Because plaintiffs raise no other objection to the district court's underlying assessment of the independence of Cameroon's judicial branch, see Appellants' Br. at 28-30 (arguing only that the Tchoufa's convictions demonstrated that the Cameroonian judiciary lacked independence), we need not consider the merits of that decision. Nevertheless, we pause to clarify a point of law that figured into the district court's original dismissal of the suit. Plaintiffs had introduced a State Department report that found that the judiciary in Cameroon was subject to executive influence. The district court discounted this showing, explaining that “binding authority in this jurisdiction defeats plaintiffs' reliance upon the State Department's report.” MBI I, 558 F.Supp.2d at 30. The authority relied upon was a passage in El-Fadl v. Central Bank of Jordan explaining that a “foreign forum is not inadequate ․ because of general allegations of corruption in the judicial system” and that “reliance on a State Department report expressing ‘concern about the impartiality’ of the [foreign] court system ․ is unavailing” to show inadequacy. 75 F.3d 668, 678 (D.C.Cir.1996), abrogated on other grounds by Samantar v. Yousuf, 130 S.Ct. 2278 (2010).
El-Fadl does not erect a per se bar to the consideration of State Department reports in a forum non conveniens inquiry. To be sure, “general allegations” of deficiency do not alone warrant the conclusion that a foreign forum is inadequate. Id. But it does not follow that State Department reports are irrelevant to the inquiry. Such reports could be relevant to the extent they provide reliable information that corroborates a plaintiff's claims about the character of another nation's judiciary. However, because plaintiffs have not raised the issue for our review, we do not address whether the district court erred in discounting the State Department report proffered in this case.
In dismissing plaintiffs' suit, the district court determined that the relevant private and public interests strongly favored litigating this matter in Cameroon. See MBI I, 558 F.Supp.2d at 32-36. Plaintiffs contend the district court should have given greater weight to the U.S. government's fight against foreign corruption as a public interest weighing in favor of an American forum. The district court did not abuse its discretion in refusing to do so.
The Supreme Court laid out the interests to be considered in the forum non conveniens inquiry in Gulf Oil Corp. v. Gilbert, 330 U .S. 501 (1947). The private interests include “ease of access to sources of proof”; “availability of compulsory process for attendance of unwilling” witnesses; “the cost of obtaining attendance of willing” witnesses; the “possibility of view of premises” by the court and jury if needed; and “all other practical problems that make trial of a case easy, expeditious and inexpensive.” Id. at 508. The public interest factors include the “local interest in having localized controversies decided at home”; the possibility of holding the trial in a forum “at home with the [ ] law that must govern the case, rather than having a court in some other forum untangle problems in conflict of laws, and in law foreign to itself”; and avoiding the imposition of jury duty on “people of a community which has no relation to the litigation” and other “administrative difficulties” that flow from foreign litigation congesting local courts. Id. at 508-09.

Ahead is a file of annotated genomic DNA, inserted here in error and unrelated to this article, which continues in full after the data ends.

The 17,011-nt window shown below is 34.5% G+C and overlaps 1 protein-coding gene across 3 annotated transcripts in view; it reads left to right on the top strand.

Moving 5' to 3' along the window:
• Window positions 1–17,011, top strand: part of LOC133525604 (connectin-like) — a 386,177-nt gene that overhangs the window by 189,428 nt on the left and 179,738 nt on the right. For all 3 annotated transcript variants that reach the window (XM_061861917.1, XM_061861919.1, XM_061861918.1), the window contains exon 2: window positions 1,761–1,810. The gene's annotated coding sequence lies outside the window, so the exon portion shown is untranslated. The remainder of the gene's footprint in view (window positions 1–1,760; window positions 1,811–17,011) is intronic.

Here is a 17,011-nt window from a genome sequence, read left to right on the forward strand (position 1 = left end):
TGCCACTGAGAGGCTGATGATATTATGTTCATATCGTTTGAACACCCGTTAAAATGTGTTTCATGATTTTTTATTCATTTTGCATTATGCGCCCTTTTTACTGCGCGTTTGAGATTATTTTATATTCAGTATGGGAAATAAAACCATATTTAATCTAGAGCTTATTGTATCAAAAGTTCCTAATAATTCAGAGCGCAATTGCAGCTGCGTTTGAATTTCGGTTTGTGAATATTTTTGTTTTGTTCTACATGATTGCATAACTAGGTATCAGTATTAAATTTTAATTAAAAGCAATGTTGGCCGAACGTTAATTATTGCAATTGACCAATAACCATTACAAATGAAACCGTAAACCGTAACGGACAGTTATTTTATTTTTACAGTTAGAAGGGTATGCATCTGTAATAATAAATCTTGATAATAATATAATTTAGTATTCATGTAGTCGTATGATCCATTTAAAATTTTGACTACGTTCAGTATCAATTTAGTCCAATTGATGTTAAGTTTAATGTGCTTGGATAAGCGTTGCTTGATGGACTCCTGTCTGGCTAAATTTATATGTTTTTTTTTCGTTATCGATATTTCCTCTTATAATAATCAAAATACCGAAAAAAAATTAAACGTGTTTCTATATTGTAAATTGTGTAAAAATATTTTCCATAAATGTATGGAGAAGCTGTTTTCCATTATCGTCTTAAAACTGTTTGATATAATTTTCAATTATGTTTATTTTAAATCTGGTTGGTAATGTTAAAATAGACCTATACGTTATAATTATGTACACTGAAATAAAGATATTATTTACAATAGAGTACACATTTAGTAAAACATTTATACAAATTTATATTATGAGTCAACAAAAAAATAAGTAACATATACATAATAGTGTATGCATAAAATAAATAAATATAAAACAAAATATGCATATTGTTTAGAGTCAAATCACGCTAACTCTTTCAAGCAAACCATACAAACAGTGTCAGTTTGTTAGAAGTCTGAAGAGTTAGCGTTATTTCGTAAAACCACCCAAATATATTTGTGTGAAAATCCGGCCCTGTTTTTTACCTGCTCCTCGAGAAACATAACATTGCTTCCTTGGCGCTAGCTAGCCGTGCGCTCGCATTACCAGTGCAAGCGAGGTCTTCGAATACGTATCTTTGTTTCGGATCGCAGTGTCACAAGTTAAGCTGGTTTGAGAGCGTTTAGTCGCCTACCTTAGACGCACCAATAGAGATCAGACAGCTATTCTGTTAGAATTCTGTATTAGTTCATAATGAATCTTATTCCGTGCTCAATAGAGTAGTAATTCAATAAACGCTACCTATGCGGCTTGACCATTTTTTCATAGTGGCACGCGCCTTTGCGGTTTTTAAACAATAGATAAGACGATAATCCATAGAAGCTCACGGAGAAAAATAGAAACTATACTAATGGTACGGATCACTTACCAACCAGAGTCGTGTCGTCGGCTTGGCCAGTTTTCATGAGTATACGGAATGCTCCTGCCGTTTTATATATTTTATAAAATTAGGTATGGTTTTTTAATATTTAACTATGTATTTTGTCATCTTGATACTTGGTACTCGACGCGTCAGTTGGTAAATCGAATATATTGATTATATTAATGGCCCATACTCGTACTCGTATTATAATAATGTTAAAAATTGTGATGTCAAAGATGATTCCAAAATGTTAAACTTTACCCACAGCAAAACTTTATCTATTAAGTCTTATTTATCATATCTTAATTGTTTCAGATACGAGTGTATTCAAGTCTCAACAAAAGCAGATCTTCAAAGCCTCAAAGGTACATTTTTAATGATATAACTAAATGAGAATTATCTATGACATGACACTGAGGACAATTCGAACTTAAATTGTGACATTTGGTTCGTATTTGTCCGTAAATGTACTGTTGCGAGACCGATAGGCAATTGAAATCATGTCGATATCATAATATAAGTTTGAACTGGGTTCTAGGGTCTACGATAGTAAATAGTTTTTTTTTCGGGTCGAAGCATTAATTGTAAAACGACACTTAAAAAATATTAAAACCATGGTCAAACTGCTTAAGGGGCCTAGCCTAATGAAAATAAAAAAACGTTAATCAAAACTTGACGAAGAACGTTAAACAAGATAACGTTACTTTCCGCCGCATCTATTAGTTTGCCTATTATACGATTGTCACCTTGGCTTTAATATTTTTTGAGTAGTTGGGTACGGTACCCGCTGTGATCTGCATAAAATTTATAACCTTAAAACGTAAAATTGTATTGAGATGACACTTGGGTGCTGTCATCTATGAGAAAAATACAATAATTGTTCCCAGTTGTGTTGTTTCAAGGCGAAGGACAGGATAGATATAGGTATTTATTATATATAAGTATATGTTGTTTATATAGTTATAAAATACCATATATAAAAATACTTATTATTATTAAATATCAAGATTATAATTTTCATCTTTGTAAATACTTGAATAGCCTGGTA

The district court concluded that the private interests clearly favored a Cameroonian forum because of the numerous hurdles to proceeding in the United States, including the cost and complexity of the French-to-English translation necessary for taking evidence and testimony, the court's inability to subpoena unwilling witnesses located in Cameroon, and the cost of producing the willing ones. MBI I, 558 F.Supp.2d at 32-34. The court determined that the public interests also supported dismissal. It found the United States's interest in seeing domestic companies made whole for injuries sustained abroad outweighed by Cameroon's superior interest in a matter involving a development project and official corruption in that country as well as the district court's unfamiliarity with Cameroonian law. Id. at 34-36.
Plaintiffs argue that the district court abused its discretion in ignoring the United States' interest in protecting domestic corporations, like MBI, from the corrupt practices of foreign governments, such as the bribery demands plaintiffs say scuttled their project. Plaintiffs consider this interest to be a part of the government's interest in having this controversy resolved in the United States. But they identify no case in which this purported interest in fighting foreign corruption figured into a court's forum non conveniens analysis. Even if it were an appropriate consideration, at most it would be matched against Cameroon's own significant interest in this controversy, but it would hardly disturb the district court's overall conclusion that the public and private interests strongly favored dismissal. We therefore conclude that the district court did not abuse its discretion in weighing the public and private interests.
For the foregoing reasons, the dismissal of plaintiffs' suit and the denial of their renewed motion for reconsideration are
Opinion for the Court filed by Circuit Judge GRIFFITH.